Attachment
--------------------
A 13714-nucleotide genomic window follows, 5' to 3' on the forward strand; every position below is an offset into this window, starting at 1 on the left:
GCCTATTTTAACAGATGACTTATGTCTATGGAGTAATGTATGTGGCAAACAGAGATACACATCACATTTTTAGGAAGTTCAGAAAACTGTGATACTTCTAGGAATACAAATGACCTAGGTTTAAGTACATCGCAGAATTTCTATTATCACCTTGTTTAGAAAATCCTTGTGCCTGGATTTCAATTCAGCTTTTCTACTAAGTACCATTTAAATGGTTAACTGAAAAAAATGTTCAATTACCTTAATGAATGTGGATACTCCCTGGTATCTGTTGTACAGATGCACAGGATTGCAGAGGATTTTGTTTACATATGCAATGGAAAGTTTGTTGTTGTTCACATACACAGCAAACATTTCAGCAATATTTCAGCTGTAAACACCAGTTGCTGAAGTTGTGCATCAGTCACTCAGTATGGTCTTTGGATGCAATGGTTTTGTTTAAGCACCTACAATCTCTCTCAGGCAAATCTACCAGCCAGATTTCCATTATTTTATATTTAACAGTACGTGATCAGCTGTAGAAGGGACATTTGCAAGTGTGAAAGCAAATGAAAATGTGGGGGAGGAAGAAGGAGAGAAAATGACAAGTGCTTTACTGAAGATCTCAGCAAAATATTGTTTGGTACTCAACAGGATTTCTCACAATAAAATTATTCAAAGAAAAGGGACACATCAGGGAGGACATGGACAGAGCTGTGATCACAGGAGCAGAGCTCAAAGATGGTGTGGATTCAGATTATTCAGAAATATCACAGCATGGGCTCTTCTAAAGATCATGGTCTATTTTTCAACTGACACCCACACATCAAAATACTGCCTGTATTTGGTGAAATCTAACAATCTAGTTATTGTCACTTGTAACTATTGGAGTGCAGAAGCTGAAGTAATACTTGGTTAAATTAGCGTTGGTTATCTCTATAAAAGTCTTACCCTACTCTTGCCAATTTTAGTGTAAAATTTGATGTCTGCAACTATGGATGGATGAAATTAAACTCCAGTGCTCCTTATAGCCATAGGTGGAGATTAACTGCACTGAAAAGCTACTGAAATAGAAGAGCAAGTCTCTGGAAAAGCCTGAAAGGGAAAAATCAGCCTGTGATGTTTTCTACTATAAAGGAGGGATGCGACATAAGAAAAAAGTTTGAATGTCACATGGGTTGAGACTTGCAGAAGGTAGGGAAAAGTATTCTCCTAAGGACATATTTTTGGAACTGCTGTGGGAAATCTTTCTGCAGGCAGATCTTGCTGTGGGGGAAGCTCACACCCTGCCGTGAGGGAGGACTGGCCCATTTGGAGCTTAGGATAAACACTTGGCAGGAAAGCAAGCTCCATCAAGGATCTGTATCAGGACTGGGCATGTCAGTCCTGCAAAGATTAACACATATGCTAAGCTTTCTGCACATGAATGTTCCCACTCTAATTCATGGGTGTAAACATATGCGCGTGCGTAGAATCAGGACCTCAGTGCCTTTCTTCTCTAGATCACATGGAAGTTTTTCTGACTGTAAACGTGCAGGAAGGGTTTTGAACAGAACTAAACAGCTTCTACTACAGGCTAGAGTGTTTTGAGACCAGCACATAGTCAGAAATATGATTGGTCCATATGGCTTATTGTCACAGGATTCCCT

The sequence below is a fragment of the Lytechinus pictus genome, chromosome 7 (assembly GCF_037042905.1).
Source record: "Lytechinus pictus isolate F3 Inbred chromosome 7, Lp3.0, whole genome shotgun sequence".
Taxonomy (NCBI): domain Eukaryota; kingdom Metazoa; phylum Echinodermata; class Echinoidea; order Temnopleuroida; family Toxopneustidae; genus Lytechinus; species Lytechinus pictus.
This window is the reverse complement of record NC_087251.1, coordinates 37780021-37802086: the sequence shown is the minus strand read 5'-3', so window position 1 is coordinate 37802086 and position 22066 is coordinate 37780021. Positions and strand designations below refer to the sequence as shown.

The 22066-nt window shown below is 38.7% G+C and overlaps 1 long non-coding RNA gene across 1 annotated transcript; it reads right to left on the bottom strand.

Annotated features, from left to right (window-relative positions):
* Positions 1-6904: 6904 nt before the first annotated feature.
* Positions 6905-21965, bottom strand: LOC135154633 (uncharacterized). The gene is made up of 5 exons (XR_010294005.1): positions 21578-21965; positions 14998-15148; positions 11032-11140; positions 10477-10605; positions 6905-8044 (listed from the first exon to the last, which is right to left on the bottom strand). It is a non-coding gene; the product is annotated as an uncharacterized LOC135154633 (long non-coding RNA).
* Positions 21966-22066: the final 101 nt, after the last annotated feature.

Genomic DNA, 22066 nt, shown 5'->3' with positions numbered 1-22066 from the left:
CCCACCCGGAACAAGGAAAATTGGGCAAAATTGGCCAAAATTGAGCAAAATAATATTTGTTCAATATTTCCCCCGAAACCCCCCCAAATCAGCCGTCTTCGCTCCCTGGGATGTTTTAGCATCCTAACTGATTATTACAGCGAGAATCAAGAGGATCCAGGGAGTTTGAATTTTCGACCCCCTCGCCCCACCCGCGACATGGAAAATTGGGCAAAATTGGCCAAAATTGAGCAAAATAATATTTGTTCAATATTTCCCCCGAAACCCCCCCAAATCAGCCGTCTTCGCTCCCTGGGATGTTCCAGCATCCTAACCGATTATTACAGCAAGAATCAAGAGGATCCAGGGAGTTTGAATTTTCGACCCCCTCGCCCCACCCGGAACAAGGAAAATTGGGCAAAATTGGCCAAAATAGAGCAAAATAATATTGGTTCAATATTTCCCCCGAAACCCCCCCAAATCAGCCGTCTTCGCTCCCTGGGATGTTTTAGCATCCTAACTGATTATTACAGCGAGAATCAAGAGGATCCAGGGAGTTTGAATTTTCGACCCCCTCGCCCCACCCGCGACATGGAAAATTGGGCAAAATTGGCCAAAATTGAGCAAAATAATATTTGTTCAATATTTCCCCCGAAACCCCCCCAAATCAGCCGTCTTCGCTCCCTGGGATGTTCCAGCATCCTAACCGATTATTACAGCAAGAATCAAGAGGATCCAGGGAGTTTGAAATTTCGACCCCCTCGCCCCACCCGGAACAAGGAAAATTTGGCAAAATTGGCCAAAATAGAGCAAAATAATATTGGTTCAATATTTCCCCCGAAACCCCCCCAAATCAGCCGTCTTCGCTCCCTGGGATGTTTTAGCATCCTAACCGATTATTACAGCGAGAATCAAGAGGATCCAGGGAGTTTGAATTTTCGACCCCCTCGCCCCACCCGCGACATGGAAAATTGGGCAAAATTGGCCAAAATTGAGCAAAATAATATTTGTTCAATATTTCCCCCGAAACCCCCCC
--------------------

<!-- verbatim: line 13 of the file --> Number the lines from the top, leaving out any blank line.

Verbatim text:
CCCACCCGGAACAAGGAAAATTGGGCAAAATTGGCCAAAATTGAGCAAAATAATATTTGTTCAATATTTCCCCCGAAACCCCCCCAAATCAGCCGTCTTCGCTCCCTGGGATGTTTTAGCATCCTAACTGATTATTACAGCGAGAATCAAGAGGATCCAGGGAGTTTGAATTTTCGACCCCCTCGCCCCACCCGCGACATGGAAAATTGGGCAAAATTGGCCAAAATTGAGCAAAATAATATTTGTTCAATATTTCCCCCGAAACCCCCCCAAATCAGCCGTCTTCGCTCCCTGGGATGTTCCAGCATCCTAACCGATTATTACAGCAAGAATCAAGAGGATCCAGGGAGTTTGAATTTTCGACCCCCTCGCCCCACCCGGAACAAGGAAAATTGGGCAAAATTGGCCAAAATAGAGCAAAATAATATTGGTTCAATATTTCCCCCGAAACCCCCCCAAATCAGCCGTCTTCGCTCCCTGGGATGTTTTAGCATCCTAACTGATTATTACAGCGAGAATCAAGAGGATCCAGGGAGTTTGAATTTTCGACCCCCTCGCCCCACCCGCGACATGGAAAATTGGGCAAAATTGGCCAAAATTGAGCAAAATAATATTTGTTCAATATTTCCCCCGAAACCCCCCCAAATCAGCCGTCTTCGCTCCCTGGGATGTTCCAGCATCCTAACCGATTATTACAGCAAGAATCAAGAGGATCCAGGGAGTTTGAAATTTCGACCCCCTCGCCCCACCCGGAACAAGGAAAATTTGGCAAAATTGGCCAAAATAGAGCAAAATAATATTGGTTCAATATTTCCCCCGAAACCCCCCCAAATCAGCCGTCTTCGCTCCCTGGGATGTTTTAGCATCCTAACCGATTATTACAGCGAGAATCAAGAGGATCCAGGGAGTTTGAATTTTCGACCCCCTCGCCCCACCCGCGACATGGAAAATTGGGCAAAATTGGCCAAAATTGAGCAAAATAATATTTGTTCAATATTTCCCCCGAAACCCCCCC